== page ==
Actions of the stress hormone, glucocorticoid (GC), are essential for the modulation of implicated biological processes such as synaptic transmission. In disease paradigms that feature a hormone hyper-secretion phenotype (e.g. neurocognitive disorders), the normalcy of receptor signaling is compromised.
The pro-cognate role of Glucocorticoid receptor (GR) inhibition via hormone analogues bearing anti-glucocorticoid properties is well described. A key example is RU-486 (Mifepristone), an effective GR blocker. Though widely used experimentally, this compound exhibits partial agonist activity creating a need for potent antagonists that exhibit greater receptor-selectivity. Org A; a novel non-steroidal anti-glucocorticoid is one such candidate. Highly selective for GR, it reverses the deleterious effects of abnormal GC exposure.
Although data exists for the actions of these GR antagonists on signaling parameters like receptor translocation and activation; little is known about their effect on target gene modulation, more-so markers related to synaptic plasticity. Such information is critical since gene regulation is a key mechanism by which GCs modulate such neuronal processes.
In this study, we show that exposure to high GC levels (3 mg/kg i.p.) elicits an increase in plasma corticosterone levels sufficient to induce GR nuclear translocation, and subsequent hormone-mediated receptor activation. These effects remained unaltered by investigated compounds, RU-486 (20 mg/kg s.c.) and Org A (20 mg/kg s.c.).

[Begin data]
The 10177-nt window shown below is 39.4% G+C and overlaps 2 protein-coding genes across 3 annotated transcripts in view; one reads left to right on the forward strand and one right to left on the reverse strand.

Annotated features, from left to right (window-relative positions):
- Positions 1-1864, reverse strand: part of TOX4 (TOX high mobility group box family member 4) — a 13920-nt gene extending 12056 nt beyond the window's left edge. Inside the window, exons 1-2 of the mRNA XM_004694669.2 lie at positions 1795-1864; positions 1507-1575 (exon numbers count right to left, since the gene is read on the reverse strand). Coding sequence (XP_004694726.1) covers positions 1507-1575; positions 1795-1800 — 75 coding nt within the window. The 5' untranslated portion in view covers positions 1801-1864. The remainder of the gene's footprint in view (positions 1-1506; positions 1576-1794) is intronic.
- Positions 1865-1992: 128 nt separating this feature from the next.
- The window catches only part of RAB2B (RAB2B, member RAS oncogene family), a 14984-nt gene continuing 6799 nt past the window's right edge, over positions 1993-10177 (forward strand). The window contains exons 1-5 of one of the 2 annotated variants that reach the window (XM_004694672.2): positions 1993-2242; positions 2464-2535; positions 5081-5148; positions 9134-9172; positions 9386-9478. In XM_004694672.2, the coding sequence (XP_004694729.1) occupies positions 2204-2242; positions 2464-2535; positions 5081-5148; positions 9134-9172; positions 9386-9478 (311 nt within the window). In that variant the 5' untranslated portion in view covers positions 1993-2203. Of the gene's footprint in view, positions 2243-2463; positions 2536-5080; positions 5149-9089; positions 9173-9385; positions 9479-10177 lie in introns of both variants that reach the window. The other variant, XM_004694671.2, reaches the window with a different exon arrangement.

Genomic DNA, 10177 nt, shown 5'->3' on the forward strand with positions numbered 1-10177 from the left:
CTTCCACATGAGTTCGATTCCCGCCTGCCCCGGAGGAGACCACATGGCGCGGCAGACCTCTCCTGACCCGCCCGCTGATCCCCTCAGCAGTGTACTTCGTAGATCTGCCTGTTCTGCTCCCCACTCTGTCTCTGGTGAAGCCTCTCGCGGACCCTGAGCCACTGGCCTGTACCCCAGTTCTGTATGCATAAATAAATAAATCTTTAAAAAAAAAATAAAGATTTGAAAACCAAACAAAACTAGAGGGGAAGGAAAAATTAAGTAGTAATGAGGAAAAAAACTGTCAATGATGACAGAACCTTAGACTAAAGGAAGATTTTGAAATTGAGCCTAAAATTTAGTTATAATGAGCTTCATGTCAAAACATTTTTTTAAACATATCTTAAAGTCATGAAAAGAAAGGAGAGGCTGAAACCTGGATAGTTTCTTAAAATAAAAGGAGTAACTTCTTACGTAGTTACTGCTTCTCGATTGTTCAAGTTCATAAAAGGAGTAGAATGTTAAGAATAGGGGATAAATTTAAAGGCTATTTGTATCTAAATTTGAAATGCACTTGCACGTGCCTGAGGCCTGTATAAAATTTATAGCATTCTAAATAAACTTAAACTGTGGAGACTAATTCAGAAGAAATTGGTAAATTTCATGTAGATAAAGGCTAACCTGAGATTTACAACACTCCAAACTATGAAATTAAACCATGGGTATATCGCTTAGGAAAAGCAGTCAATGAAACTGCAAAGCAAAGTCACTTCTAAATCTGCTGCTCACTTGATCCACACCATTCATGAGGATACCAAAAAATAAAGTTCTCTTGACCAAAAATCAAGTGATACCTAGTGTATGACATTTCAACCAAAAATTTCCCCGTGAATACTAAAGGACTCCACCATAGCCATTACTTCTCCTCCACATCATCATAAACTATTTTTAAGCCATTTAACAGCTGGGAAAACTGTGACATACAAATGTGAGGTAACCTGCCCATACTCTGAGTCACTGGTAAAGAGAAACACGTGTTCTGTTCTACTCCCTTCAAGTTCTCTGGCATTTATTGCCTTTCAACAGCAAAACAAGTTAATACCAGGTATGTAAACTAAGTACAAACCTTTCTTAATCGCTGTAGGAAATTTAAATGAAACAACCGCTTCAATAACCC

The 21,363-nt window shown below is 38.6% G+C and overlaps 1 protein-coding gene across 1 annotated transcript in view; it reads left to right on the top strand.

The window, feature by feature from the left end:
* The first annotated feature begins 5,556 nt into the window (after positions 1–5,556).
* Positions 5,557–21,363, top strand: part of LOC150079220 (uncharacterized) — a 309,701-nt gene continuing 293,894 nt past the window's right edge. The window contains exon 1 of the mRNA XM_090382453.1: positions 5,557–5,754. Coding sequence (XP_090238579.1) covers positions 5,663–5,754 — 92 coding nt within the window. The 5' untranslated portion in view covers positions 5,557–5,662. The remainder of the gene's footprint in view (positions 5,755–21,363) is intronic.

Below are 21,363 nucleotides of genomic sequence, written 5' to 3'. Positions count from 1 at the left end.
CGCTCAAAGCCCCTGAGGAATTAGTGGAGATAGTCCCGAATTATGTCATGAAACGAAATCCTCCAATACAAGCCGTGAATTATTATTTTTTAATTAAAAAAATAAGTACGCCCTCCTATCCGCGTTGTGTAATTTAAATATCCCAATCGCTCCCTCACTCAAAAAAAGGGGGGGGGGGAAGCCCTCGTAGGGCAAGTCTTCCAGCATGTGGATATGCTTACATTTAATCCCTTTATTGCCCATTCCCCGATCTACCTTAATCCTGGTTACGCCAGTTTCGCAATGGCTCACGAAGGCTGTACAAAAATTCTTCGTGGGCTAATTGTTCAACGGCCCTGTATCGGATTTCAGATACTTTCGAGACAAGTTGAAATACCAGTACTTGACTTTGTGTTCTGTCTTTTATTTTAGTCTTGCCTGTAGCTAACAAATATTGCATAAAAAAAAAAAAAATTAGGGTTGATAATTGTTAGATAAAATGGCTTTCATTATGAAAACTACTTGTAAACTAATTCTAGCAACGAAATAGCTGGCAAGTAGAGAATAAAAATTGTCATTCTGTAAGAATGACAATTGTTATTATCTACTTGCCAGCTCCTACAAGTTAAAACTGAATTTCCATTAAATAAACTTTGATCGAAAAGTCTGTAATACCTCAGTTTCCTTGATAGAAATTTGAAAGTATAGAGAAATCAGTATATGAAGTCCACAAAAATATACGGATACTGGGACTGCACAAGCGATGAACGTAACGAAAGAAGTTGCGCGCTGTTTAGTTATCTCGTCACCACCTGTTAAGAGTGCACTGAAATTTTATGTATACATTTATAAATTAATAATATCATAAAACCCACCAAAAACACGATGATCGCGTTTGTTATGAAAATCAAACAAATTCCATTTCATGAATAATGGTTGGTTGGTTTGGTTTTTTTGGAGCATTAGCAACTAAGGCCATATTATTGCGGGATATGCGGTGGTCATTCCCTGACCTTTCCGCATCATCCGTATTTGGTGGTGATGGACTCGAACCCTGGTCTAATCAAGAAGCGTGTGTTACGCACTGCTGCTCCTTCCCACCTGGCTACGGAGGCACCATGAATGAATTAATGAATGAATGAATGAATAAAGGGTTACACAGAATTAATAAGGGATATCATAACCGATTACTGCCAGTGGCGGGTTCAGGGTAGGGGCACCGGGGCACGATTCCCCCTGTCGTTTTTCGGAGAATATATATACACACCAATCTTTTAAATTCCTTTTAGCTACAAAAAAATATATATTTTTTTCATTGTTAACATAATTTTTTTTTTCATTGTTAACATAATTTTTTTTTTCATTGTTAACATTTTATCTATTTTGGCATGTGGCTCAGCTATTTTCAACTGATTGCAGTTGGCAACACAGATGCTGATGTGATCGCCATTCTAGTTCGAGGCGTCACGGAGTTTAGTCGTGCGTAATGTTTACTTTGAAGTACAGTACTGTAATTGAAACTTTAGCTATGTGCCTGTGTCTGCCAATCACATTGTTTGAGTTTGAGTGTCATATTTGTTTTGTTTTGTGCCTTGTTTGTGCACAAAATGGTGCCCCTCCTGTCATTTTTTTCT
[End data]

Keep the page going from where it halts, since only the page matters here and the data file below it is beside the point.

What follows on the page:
Differential regulation of synaptic plasticity transcripts (adcy8, sgk-1, pkaca and gria-1 mRNA) were observed in the rodent hippocampus and amygdala. These modulatory effects occurred in a gene and tissue specific manner, with both antagonists eliciting differing transcriptional responses to the GC signal.
Our results provide novel information on the differential effects of select GR antagonists on GC-mediated transcriptional responses. Given the potential use of this class of compounds for targeted- treatment of associated diseases, further research into the reported distinct transcriptional regulation during a hyper-corticosterone state is needed.
Reference: Spiga F, Lightman SL, Differential effect of glucocorticoid receptor antagonists on glucocorticoid receptor nuclear translocation and DNA binding. Journal of Psychopharmacology 2011 25, 211221.